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Hunts Rare Toy Banks
As a Hobby


AN IMPRESSIVE group of the now-scarce, cast-iron mechanical banks of the late1800's is owned and highly prized by Wesley W. Yando of 82 Glenwood Avenue, Pawtucket.

        In three years Mr. Yando has acquired 50 of the banks. Each is in excellent working order and each has its original paint. The number hit the half-hundred mark this month.
        Without the slightest intention of starting a collection Mr. Yando bought his first bank at an auction in Southboro, Mass. It was to be a gift to his very young granddaughter. He thought she would be amused at the little dog hopping through a hoop when fed a penny.
        But Grandfather did not reckon on the appeal the bank was to have for himself. Delighted at its performance, he fed it penny after penny, then took it apart to see what made it tick. Very careful not to mar the finish, already bearing old scars, he reassembled the parts and placed it on a shelf.
        Soon another bank was bought to join the first. Although mechanical banks are not easy to track down nowadays, seven were picked up the first year. Last year netted 27 but by then a real hunt was on. And Mr. Yando began to swap his duplicate banks for models he didn't have.

        Growing Scarce
        Although they were fairly common at one time mechanical banks in perfect condition have become scarce for several reasons. Rough usage by children made junk of many of them. Almost every bank has one vulnerable Part, such as a raised hand, which is almost certain to be damaged by a fall or sharp blow. Repaired or repainted banks are scorned by serious collectors.
        A great many banks have been broken in the mail because one collector shipping a choice piece to another has failed to pad it properly for the trip.
        Some probably are still packed away in attics and forgotten. A trip to Connecticut in the hope of buying an antique maple bed rewarded Mr. Yando with a bank that was not on his list. Guided into a dusty shed to examine furniture, his eye lighted On a long-neglected "Frog, Old Man and Goat" in a corner.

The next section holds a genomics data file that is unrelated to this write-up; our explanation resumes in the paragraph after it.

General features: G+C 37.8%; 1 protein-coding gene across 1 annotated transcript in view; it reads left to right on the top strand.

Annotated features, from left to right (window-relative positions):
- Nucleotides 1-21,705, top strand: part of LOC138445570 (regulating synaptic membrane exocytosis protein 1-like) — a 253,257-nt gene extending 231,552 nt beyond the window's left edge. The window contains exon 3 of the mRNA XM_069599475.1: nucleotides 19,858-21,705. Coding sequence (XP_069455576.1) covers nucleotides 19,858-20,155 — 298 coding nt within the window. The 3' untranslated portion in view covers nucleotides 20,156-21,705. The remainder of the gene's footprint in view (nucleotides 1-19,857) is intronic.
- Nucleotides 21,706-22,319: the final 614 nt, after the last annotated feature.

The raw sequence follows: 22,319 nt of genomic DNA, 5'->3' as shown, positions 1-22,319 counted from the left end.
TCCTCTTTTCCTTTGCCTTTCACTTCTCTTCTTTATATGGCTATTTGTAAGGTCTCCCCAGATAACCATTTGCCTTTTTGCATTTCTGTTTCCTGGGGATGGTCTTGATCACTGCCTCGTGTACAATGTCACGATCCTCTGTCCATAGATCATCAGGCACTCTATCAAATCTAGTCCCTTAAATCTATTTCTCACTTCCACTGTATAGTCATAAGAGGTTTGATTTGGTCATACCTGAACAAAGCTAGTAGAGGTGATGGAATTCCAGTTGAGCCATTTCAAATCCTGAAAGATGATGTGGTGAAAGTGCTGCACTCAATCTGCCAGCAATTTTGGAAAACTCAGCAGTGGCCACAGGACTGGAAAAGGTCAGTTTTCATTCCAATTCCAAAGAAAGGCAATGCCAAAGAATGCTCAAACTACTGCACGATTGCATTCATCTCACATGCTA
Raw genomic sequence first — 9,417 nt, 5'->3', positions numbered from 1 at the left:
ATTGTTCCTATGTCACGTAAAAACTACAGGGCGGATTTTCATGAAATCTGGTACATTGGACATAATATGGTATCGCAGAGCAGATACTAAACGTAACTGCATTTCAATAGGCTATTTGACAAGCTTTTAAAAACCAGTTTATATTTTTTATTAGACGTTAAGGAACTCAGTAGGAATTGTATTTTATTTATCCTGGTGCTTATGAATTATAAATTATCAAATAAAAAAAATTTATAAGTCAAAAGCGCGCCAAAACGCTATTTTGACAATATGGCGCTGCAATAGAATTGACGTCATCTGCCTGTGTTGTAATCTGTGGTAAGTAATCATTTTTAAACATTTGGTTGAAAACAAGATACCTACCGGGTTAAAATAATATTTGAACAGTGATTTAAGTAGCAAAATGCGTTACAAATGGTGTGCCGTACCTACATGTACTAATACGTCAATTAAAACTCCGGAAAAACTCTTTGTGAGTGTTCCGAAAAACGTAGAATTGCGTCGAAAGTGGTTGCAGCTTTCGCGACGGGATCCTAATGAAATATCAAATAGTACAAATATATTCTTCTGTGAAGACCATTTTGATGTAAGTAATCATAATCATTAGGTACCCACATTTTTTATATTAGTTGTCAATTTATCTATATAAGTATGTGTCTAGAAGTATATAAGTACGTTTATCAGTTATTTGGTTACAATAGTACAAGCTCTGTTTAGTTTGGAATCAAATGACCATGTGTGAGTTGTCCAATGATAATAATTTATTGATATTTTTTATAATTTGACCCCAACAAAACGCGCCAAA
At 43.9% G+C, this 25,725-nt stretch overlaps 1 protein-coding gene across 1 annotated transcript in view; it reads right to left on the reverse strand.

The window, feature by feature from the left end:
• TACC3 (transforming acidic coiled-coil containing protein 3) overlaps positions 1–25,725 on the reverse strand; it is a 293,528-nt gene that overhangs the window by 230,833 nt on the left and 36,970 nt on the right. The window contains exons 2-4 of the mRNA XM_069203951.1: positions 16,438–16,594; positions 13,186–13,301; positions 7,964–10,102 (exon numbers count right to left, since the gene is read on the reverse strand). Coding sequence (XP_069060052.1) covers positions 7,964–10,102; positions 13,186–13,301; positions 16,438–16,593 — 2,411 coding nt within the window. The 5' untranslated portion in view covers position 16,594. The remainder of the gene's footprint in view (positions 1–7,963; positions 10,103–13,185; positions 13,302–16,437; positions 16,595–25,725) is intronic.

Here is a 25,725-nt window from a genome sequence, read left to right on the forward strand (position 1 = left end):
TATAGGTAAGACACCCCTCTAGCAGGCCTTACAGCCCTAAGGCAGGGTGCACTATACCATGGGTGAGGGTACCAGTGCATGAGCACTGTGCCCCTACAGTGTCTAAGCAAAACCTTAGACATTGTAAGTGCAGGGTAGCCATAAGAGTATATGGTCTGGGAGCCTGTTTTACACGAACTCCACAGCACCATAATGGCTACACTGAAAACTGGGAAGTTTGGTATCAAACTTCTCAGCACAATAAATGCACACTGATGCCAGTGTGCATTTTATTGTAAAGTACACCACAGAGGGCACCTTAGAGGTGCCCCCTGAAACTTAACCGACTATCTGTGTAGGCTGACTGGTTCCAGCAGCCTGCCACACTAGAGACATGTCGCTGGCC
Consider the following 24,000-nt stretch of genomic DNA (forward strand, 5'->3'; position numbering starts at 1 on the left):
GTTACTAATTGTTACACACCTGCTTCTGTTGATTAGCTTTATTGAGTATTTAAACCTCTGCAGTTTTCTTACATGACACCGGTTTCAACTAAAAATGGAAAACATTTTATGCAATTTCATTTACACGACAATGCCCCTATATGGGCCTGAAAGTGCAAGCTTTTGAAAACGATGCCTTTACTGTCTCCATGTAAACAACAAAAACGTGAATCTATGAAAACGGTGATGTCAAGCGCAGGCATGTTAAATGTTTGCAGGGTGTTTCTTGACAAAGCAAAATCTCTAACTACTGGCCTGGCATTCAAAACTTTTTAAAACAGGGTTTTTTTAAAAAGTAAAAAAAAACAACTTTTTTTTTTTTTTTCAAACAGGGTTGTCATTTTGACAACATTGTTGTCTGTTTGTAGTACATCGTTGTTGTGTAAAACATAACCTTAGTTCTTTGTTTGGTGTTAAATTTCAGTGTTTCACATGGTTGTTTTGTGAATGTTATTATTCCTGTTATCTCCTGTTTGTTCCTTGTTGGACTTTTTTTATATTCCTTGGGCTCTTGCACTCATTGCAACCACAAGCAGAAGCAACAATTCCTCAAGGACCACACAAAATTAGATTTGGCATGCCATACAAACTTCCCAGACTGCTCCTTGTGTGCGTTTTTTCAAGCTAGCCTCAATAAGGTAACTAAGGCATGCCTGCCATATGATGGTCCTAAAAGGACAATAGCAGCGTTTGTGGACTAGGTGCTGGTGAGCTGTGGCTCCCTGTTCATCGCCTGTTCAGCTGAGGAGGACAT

When soot was wiped away and the mechanism tested, another good bank was brought out into the open.
        Most Have Names
        Most banks have titles and well-informed collectors  always refer to then by name. Sometimes the name is quite descriptive of the appearance or action. Others  have names that make one wonder why they are so called.
        Acknowledged by many experts to be the first of the American-made mechanical banks is "Hall's Excelsior." It is a miniature bank building. A penny placed on a shelf is apparently pulled in as a monkey suddenly puts in an appearance on the roof.
        Another known as "Creed-moor" took its name from an old New York State Rifle Range, according to Mr. Yando's record book. It is of the artillery type-- the firing" of a rifle is timed with the disappearance of the coin.
        The title "Calamity" gives no hint of what the bank might be like although a second name "Football" sometimes used is more informative. Even then one wonders what is so calamitous. However, the fast action of three players changing positions is so fascinating that plenty of coins are dropped in the slot by bystanders eager to see a repeat performance.

        Keeps Pennies Handy
        For interested observers and everyone who sees one of these banks has an irresistible urge to test it Mr. Yando keeps a box of pennies nearby. But the treasury grows regardless. Men usually dig down in their pockets and pick out pennies from their small change. Women reach for their purses.
        Children however are not so conscientious in paying for the amusement. When allowed they dip freely in the penny box. Their tastes in mechanical banks are apt to run along different lines from those of adults. Grownups seem to prefer banks with the most complicated action. A child generally concentrates on a single figure or a clear-cut grouping after trying out the others.
        Strange as it may seem, the favorite of the little girl for whom the first bank was bought is "Tammany" which depicts a greedy pot-bellied politician. Not sensing the implications in this figure, which swallows up every penny that comes near it, she calls it the "Thank You Bank" because the head nods each time the figure takes a coin.
Regarding the banks as just so many toys, she is too young yet to realize they make up a collection which grows more valuable at time goes on. Neither does she sense it is being built up as part of her inheritance.


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